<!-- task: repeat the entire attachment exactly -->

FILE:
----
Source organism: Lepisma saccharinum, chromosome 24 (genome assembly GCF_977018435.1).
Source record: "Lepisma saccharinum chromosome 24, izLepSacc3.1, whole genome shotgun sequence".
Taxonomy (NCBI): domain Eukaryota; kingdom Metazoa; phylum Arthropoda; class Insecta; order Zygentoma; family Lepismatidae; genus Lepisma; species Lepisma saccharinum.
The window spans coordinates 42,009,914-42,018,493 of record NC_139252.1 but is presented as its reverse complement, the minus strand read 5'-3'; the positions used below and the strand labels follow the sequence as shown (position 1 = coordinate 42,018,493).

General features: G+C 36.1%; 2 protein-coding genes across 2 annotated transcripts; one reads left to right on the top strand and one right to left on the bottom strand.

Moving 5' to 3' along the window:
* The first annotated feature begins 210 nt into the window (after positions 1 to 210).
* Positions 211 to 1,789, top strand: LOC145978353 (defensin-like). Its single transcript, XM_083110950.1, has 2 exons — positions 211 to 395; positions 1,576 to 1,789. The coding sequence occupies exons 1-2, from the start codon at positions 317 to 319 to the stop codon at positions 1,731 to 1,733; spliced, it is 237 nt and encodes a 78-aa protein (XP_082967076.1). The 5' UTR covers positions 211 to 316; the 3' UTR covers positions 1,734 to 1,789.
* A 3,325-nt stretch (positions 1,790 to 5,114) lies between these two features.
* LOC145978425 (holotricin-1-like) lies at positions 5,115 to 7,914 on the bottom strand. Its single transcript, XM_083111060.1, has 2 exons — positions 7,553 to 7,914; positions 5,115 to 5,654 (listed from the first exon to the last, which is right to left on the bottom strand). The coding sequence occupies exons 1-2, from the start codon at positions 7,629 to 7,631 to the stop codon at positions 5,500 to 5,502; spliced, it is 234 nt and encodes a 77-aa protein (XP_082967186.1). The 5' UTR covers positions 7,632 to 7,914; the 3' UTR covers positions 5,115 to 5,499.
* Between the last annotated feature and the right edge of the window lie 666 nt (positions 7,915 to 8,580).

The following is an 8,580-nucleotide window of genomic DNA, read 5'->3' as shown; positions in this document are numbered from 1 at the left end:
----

Source organism: Lepisma saccharinum, chromosome 24 (genome assembly GCF_977018435.1).
Source record: "Lepisma saccharinum chromosome 24, izLepSacc3.1, whole genome shotgun sequence".
Taxonomy (NCBI): domain Eukaryota; kingdom Metazoa; phylum Arthropoda; class Insecta; order Zygentoma; family Lepismatidae; genus Lepisma; species Lepisma saccharinum.
The window spans coordinates 42,009,914-42,018,493 of record NC_139252.1 but is presented as its reverse complement, the minus strand read 5'-3'; the positions used below and the strand labels follow the sequence as shown (position 1 = coordinate 42,018,493).

General features: G+C 36.1%; 2 protein-coding genes across 2 annotated transcripts; one reads left to right on the top strand and one right to left on the bottom strand.

Moving 5' to 3' along the window:
* The first annotated feature begins 210 nt into the window (after positions 1 to 210).
* Positions 211 to 1,789, top strand: LOC145978353 (defensin-like). Its single transcript, XM_083110950.1, has 2 exons — positions 211 to 395; positions 1,576 to 1,789. The coding sequence occupies exons 1-2, from the start codon at positions 317 to 319 to the stop codon at positions 1,731 to 1,733; spliced, it is 237 nt and encodes a 78-aa protein (XP_082967076.1). The 5' UTR covers positions 211 to 316; the 3' UTR covers positions 1,734 to 1,789.
* A 3,325-nt stretch (positions 1,790 to 5,114) lies between these two features.
* LOC145978425 (holotricin-1-like) lies at positions 5,115 to 7,914 on the bottom strand. Its single transcript, XM_083111060.1, has 2 exons — positions 7,553 to 7,914; positions 5,115 to 5,654 (listed from the first exon to the last, which is right to left on the bottom strand). The coding sequence occupies exons 1-2, from the start codon at positions 7,629 to 7,631 to the stop codon at positions 5,500 to 5,502; spliced, it is 234 nt and encodes a 77-aa protein (XP_082967186.1). The 5' UTR covers positions 7,632 to 7,914; the 3' UTR covers positions 5,115 to 5,499.
* Between the last annotated feature and the right edge of the window lie 666 nt (positions 7,915 to 8,580).

The following is an 8,580-nucleotide window of genomic DNA, read 5'->3' as shown; positions in this document are numbered from 1 at the left end: